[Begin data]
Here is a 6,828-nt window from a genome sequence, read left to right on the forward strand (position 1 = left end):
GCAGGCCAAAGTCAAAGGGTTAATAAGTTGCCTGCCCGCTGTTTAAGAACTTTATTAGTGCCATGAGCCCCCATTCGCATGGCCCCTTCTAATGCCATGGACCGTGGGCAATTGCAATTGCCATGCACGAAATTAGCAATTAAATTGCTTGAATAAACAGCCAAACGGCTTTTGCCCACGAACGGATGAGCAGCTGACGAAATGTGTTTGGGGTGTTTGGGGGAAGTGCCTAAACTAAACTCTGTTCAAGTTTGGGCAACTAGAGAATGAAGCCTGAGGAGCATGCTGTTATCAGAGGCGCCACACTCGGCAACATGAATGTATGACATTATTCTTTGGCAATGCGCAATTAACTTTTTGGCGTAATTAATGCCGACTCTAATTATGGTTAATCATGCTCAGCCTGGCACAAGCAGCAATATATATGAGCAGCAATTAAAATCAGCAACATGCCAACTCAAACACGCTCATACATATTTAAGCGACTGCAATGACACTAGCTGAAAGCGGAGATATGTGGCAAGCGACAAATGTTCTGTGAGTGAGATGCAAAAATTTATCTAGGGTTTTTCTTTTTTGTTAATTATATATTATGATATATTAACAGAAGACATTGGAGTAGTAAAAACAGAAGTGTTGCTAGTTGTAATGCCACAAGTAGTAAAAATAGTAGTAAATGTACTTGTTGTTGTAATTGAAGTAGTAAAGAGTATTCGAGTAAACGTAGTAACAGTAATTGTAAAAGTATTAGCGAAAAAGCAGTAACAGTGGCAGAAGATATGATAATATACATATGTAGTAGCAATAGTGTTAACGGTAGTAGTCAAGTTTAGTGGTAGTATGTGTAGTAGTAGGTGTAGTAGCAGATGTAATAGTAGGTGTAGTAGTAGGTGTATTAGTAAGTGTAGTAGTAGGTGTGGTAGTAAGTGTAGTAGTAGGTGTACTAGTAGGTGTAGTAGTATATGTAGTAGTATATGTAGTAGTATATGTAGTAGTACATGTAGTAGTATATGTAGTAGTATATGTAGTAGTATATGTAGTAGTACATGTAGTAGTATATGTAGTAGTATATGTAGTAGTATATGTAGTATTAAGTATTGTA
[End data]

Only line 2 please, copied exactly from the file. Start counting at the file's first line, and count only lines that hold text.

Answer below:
GCAGGCCAAAGTCAAAGGGTTAATAAGTTGCCTGCCCGCTGTTTAAGAACTTTATTAGTGCCATGAGCCCCCATTCGCATGGCCCCTTCTAATGCCATGGACCGTGGGCAATTGCAATTGCCATGCACGAAATTAGCAATTAAATTGCTTGAATAAACAGCCAAACGGCTTTTGCCCACGAACGGATGAGCAGCTGACGAAATGTGTTTGGGGTGTTTGGGGGAAGTGCCTAAACTAAACTCTGTTCAAGTTTGGGCAACTAGAGAATGAAGCCTGAGGAGCATGCTGTTATCAGAGGCGCCACACTCGGCAACATGAATGTATGACATTATTCTTTGGCAATGCGCAATTAACTTTTTGGCGTAATTAATGCCGACTCTAATTATGGTTAATCATGCTCAGCCTGGCACAAGCAGCAATATATATGAGCAGCAATTAAAATCAGCAACATGCCAACTCAAACACGCTCATACATATTTAAGCGACTGCAATGACACTAGCTGAAAGCGGAGATATGTGGCAAGCGACAAATGTTCTGTGAGTGAGATGCAAAAATTTATCTAGGGTTTTTCTTTTTTGTTAATTATATATTATGATATATTAACAGAAGACATTGGAGTAGTAAAAACAGAAGTGTTGCTAGTTGTAATGCCACAAGTAGTAAAAATAGTAGTAAATGTACTTGTTGTTGTAATTGAAGTAGTAAAGAGTATTCGAGTAAACGTAGTAACAGTAATTGTAAAAGTATTAGCGAAAAAGCAGTAACAGTGGCAGAAGATATGATAATATACATATGTAGTAGCAATAGTGTTAACGGTAGTAGTCAAGTTTAGTGGTAGTATGTGTAGTAGTAGGTGTAGTAGCAGATGTAATAGTAGGTGTAGTAGTAGGTGTATTAGTAAGTGTAGTAGTAGGTGTGGTAGTAAGTGTAGTAGTAGGTGTACTAGTAGGTGTAGTAGTATATGTAGTAGTATATGTAGTAGTATATGTAGTAGTACATGTAGTAGTATATGTAGTAGTATATGTAGTAGTATATGTAGTAGTACATGTAGTAGTATATGTAGTAGTATATGTAGTAGTATATGTAGTATTAAGTATTGTA